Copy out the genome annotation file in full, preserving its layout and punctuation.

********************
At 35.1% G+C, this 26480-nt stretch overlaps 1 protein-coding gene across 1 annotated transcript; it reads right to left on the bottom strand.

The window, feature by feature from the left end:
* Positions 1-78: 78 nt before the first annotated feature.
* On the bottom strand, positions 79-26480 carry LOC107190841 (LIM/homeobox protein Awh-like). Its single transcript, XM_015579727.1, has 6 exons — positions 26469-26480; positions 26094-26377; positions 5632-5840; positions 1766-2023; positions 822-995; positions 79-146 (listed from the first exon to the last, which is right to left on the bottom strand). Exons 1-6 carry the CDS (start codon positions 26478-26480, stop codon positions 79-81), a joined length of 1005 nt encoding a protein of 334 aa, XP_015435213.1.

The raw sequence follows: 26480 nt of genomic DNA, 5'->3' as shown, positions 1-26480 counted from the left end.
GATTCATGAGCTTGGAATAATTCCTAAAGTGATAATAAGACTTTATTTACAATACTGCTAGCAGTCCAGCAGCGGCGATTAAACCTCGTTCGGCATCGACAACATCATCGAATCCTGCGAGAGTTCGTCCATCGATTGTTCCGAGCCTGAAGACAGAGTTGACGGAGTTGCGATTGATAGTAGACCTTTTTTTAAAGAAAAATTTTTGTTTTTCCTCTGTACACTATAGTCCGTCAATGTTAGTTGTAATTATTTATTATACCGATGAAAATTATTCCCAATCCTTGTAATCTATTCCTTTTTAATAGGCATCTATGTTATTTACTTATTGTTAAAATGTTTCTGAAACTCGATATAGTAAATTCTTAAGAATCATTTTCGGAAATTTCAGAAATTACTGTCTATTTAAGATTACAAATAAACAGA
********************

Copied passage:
At 35.1% G+C, this 26480-nt stretch overlaps 1 protein-coding gene across 1 annotated transcript; it reads right to left on the bottom strand.

The window, feature by feature from the left end:
* Positions 1-78: 78 nt before the first annotated feature.
* On the bottom strand, positions 79-26480 carry LOC107190841 (LIM/homeobox protein Awh-like). Its single transcript, XM_015579727.1, has 6 exons — positions 26469-26480; positions 26094-26377; positions 5632-5840; positions 1766-2023; positions 822-995; positions 79-146 (listed from the first exon to the last, which is right to left on the bottom strand). Exons 1-6 carry the CDS (start codon positions 26478-26480, stop codon positions 79-81), a joined length of 1005 nt encoding a protein of 334 aa, XP_015435213.1.

The raw sequence follows: 26480 nt of genomic DNA, 5'->3' as shown, positions 1-26480 counted from the left end.
GATTCATGAGCTTGGAATAATTCCTAAAGTGATAATAAGACTTTATTTACAATACTGCTAGCAGTCCAGCAGCGGCGATTAAACCTCGTTCGGCATCGACAACATCATCGAATCCTGCGAGAGTTCGTCCATCGATTGTTCCGAGCCTGAAGACAGAGTTGACGGAGTTGCGATTGATAGTAGACCTTTTTTTAAAGAAAAATTTTTGTTTTTCCTCTGTACACTATAGTCCGTCAATGTTAGTTGTAATTATTTATTATACCGATGAAAATTATTCCCAATCCTTGTAATCTATTCCTTTTTAATAGGCATCTATGTTATTTACTTATTGTTAAAATGTTTCTGAAACTCGATATAGTAAATTCTTAAGAATCATTTTCGGAAATTTCAGAAATTACTGTCTATTTAAGATTACAAATAAACAGA